The Council of Judges asked opposition leader Kem Sokha Wednesday morning if he ran a “secret structure” of volunteers at the provincial offices of the Cambodian Center for Human Rights, an allegation flatly denied by the defendant.
Kem Sokha’s treason trial resumed Wednesday morning with one of the three judges questioning Kem Sokha about his work at human rights NGO CCHR. The judge Seng Leang asked about the staff who worked at the NGO, the internal and hiring policies of CCHR and then proceeded to ask about CCHR’s provincial offices and their staffing.
The judge cited testimony from Chim Phal Virun, a former CCHR staffer and now-spokesman for the ruling party, where he claimed that Kem Sokha and Pa Nguon Teang, also a former CCHR employee, ran a “secret structure” of volunteers out of CCHR’s provincial offices.
“Kem Sokha set up the secret agency,” judge Seng Leang said, quoting Chim Phal Virun’s testimony. The judge then wanted to know who organized this structure and its purpose.
Kem Sokha immediately said that he would not answer such a question. “I am not going to answer this,” he said.
Last week, Kem Sokha told the court he would not answer questions based on Chim Phal Virun’s testimony because Phal Virun had a “conflict of interest.”
The judge and one of the two prosecutors then queried Kem Sokha about staff who worked at CCHR from 2002 to 2007, listing off at least 15 names, around half of which the opposition leader said he was aware of.
However, the judges or prosecution did not make clear how this line of questioning was related to Kem Sokha’s charge of conspiring with foreign powers.
At one point, the prosecutor Plang Sophal said the charge of conspiracy with a foreign power, Article 443 of the Criminal Code, focused on the Cambodian individual involved in the conspiracy and did not have to delve into the involved countries.
He was responding to defense criticism that the prosecution had only presented one video in court, of the 2013 speech, and that no other evidence had been presented to support the elements of the charge, including which countries aided in the conspiracy.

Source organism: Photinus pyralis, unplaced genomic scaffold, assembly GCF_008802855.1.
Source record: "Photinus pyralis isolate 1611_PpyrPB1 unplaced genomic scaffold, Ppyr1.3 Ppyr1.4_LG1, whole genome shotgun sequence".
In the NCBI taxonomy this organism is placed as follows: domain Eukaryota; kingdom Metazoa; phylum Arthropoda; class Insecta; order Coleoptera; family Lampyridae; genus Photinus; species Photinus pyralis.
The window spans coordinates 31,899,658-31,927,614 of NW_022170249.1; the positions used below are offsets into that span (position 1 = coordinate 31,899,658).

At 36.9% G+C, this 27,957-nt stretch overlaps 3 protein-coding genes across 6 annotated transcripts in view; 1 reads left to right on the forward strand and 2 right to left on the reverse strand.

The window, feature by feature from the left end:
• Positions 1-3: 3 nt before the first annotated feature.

The prosecution also continued to question about the content and intention behind Kem Sokha’s public forums in the province. He refused to answer the same questions and repeated that he was only advocating for human rights and democracy.
Again, when asked questions about U.S. funding of CCHR or Kem Sokha’s references to “they” in the 2013 speech in Australia, which the prosecution and government has claimed was a reference the U.S. government, Kem Sokha asked the court to summons U.S. officials to answer these questions.
“Please, judge, summon the Americans and ask them to answer these questions,” he said in court.
These references to “they” in the 2013 alleged “treason” video was raised by the prosecution on Wednesday, which continued to press that Kem Sokha was changing the meaning of his 2013 speech to supporters in Australia.
Kem Sokha uses the word “they” in the video on multiple occasions, especially when talking about being asked to step down from politics to start an NGO or when he talked about suggestions he received to use the “Yugoslavia model” to change the leadership in Cambodia.
Kem Sokha has said that on occasion he was referring to the U.S. government but also to Cambodian Americans living in the U.S.
The prosecutor Plang Sophal asked the court to call a Khmer-language expert to ascertain the meaning of Kem Sokha’s words, despite the opposition leader asking the court to not ask a third party to make sense of his words.
“These are my words. This is my intention. This is my will,” he said. “Please do not make it different from what I said.”
After a short deliberation, presiding judge Kuy Sao ruled that the court did not need an expert to ascertain the meaning of Kem Sokha’s 2013 Australia speech and that the bench was capable to make that assessment.
Toward the end of the hearing, all parties were discussing the 34 pieces of evidence submitted by the defense last week, with the prosecution and government asking for amendments and clarifications about the evidence.
As the discussion proceeded Ang Oudom, a new lawyer on Kem Sokha’s team, stood up to point out that the court should have made these considerations during the investigation stage, in effect, objecting to the evidence his colleagues were looking to present in court.
The government lawyers were quick to jump on this error, with Luy Chanthola saying that the government agreed with Ang Oudom.
While admonishing Ang Oudom for not following the proceedings in the preceding weeks, presiding judge Kuy Sao said these arguments had already been made and the evidence had already been admitted last week.
The court will next take up Kem Sokha activities from 2007 to 2012, during which Kem Sokha left CCHR and founded the Human Rights Party.